Terry stripped off his costume and the clothes beneath it and threw the bundle on the kitchen table. The big ball of cloth looked like a boulder to him, more permanent than the steel tabletop on which it rested. To fold everything neatly as he usually did would seem uncharacteristic of the original Terry, too obstinate for sure. But leaving the costume unfolded would save time in tomorrow’s dress-up routine, a more efficient move–also uncharacteristic of the old Terry. Either choice meant failure.
In the tiny bathroom, Terry placed a scorched clay flower pot on the bottom of the bathtub. He donned oven mitts and brought in the pan of baseball-size stones from the oven. He had let them slowly heat up during his torturous routine outside. They hissed and steamed while he poured tap water into the pot. With the door closed, and with a towel pressed under it, the cramped bathroom became a makeshift sauna.
He performed free-weight squat presses until sweat rolled off him like rain. Once exhausted, he sat on the toilet lid. It felt like another boulder of sorts, hard against his sweat-drenched boxers. His skin excreted not only toxins, but molecules of his INTJ self. Somewhere in the mix of today and tomorrow, a bit of the old Terry would replace whatever got pushed out of his sweat glands.
The steel walls seemed to breathe with him. Clouds of steam bounced off them in rhythm, as though the bathroom also wanted to transform its rigid design. Water dribbled down like sweat in the spaces between the indestructible panels. The heat rejected the ceiling and suffused through Terry instead. It hurt, but not as much as going out there among those ugly, gawking strangers. Their warm breath, full of chatter and random breakfast, always hurt more.
Terry stood and wiped the steam off the mirror. He stared while the glass quickly fogged up again. He saw only a ghostly blur, a man without eyes. He saw the soft capital punishment the cheapskate society had given him, the death of his old self and the slow, self-imposed erasure of the new one. The vague creature which struggled to look back at him could indeed break the system, but perhaps only by committing murder again. If the new personality strove to destroy itself, then the state had simply made a suicider.
He waited for the alarm timer to buzz in the kitchen. Instead, a series of thuds and clacks made their way through the door. It sounded like a raccoon clawing at garbage bins just outside. The city, however, with all its lifeless concrete and metal, had no raccoons.
The sounds came from the little window behind the refrigerator. Terry hurried to the kitchen. All his efforts to endure the sauna now dissipated, his time wasted like the steam which billowed out the bathroom door. He stood in his boxers before the fridge, staring at the puny curtains drawn across the window. The beads of sweat and steam on his skin turned to goosebumps.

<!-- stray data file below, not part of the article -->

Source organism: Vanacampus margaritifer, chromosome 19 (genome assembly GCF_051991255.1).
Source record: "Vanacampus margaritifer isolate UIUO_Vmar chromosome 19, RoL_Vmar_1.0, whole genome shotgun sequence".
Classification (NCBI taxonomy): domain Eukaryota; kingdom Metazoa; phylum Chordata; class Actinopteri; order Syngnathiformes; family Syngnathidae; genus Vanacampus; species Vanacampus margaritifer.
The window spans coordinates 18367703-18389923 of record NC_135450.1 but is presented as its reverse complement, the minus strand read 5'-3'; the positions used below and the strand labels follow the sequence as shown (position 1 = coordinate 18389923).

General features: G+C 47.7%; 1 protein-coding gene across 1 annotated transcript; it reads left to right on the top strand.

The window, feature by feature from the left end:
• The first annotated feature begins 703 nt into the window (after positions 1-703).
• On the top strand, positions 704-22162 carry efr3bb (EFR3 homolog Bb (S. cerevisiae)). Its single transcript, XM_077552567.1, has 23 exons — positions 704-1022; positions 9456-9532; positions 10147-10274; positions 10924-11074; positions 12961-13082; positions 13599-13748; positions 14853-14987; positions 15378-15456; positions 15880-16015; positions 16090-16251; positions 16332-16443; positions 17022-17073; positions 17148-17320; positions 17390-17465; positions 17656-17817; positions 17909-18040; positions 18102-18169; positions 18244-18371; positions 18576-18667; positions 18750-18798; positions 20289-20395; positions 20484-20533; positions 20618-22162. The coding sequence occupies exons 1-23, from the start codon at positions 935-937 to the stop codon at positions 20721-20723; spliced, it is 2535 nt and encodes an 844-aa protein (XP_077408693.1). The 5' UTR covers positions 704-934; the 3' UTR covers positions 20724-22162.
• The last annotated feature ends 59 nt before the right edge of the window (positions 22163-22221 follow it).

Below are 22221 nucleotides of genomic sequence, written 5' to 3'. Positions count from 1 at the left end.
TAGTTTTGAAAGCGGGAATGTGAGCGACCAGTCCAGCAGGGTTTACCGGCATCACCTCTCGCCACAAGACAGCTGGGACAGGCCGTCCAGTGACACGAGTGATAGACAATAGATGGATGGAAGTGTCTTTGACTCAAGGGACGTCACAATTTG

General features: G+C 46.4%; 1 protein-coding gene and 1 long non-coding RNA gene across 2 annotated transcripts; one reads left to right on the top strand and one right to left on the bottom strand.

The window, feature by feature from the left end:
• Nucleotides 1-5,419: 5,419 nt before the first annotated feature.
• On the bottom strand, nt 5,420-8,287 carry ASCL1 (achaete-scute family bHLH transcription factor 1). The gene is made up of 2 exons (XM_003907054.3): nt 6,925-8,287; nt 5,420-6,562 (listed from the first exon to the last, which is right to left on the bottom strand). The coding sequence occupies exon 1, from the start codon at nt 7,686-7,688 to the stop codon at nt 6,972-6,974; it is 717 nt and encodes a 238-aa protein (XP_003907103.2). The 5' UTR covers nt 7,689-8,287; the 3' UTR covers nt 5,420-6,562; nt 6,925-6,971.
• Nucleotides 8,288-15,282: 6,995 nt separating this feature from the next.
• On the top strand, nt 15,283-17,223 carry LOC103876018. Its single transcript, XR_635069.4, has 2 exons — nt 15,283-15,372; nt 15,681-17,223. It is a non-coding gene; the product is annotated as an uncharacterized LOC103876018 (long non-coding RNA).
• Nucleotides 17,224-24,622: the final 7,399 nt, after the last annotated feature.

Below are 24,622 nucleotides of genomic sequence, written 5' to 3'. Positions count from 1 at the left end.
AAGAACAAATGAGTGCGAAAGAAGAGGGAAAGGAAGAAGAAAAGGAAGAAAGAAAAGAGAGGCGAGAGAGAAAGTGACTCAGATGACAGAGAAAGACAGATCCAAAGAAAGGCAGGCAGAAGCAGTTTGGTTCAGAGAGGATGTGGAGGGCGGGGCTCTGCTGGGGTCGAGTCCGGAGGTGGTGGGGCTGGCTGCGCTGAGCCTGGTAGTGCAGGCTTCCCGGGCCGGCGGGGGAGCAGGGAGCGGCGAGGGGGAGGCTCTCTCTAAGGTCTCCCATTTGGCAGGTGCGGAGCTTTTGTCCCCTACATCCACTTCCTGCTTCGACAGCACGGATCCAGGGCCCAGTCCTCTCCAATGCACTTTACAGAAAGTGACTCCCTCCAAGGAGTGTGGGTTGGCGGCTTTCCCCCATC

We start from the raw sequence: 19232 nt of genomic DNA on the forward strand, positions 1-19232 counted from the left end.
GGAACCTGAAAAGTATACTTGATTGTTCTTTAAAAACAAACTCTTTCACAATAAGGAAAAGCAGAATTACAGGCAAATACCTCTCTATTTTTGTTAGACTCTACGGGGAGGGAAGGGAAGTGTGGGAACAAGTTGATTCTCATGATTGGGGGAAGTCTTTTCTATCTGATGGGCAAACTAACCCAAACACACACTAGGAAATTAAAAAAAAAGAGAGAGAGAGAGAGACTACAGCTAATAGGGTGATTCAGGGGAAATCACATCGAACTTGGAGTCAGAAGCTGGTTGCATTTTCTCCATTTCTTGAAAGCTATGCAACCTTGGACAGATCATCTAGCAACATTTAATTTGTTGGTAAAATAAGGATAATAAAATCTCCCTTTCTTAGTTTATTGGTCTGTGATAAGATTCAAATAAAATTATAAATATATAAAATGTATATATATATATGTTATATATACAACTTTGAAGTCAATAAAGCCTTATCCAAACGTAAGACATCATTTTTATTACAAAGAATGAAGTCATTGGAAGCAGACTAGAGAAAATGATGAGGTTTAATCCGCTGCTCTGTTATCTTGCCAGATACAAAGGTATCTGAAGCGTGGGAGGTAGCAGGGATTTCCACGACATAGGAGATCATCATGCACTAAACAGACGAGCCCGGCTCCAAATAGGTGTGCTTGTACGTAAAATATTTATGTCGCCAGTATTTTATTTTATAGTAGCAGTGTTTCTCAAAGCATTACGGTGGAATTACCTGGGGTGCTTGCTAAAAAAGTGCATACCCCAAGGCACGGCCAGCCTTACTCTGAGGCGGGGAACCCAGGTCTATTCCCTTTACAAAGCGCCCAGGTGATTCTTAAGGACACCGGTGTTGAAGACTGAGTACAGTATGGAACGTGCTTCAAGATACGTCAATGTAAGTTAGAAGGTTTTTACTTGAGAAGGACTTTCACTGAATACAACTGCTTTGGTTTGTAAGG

A set of impatient hands fiddled behind the glass, hidden by the curtains. They jammed a levering tool, probably a short crowbar, between the sliding window’s stile and its casing. The plastic creaked, but the latches held. The tool slipped repeatedly, but the clumsy hands kept trying.
Terry sidled to the counter and grabbed the two biggest carving knives from the kitchen drawer. He returned to the window and waited with both blades raised and ready. A hand would soon slip inside. He would pin and yank it further inside, and kill anything above it with a dozen upward jabs. Any man could die with the right stab through the armpit. The oaf out there had interrupted the sauna, the one sure task that pushed out the newer self, if only an ion at a time.
Surely, Hanlon deserved multiple stabbings for his infringement. The man probably wanted it, and what other man would break in at noontime besides the Inspector? He wanted to take the bullet or the blade himself. It would spare Terry’s next random provoker the trouble of dying. Hanlon admittedly had heart disease anyway, and though he probably couldn’t fit through the window, he did know the first-story address. He knew who lived here: the nation’s most likely reoffender, the system’s greatest risk.
Terry’s blood both burned and chilled. He felt every rhythmic wave of adrenaline. He saw his future self strapped to a different padded seat, the one that administered lethal injections to repeat murderers. He didn’t care. Logically, Hanlon would keep overstepping his legal boundaries. He would only get snoopier and push harder to prevent a crack in the justice system. Even better, he could cause that crack now by creating the first reoffending murderer to leave the Reverser chair. Hanlon would give his life for the state to eliminate that flaw quicker.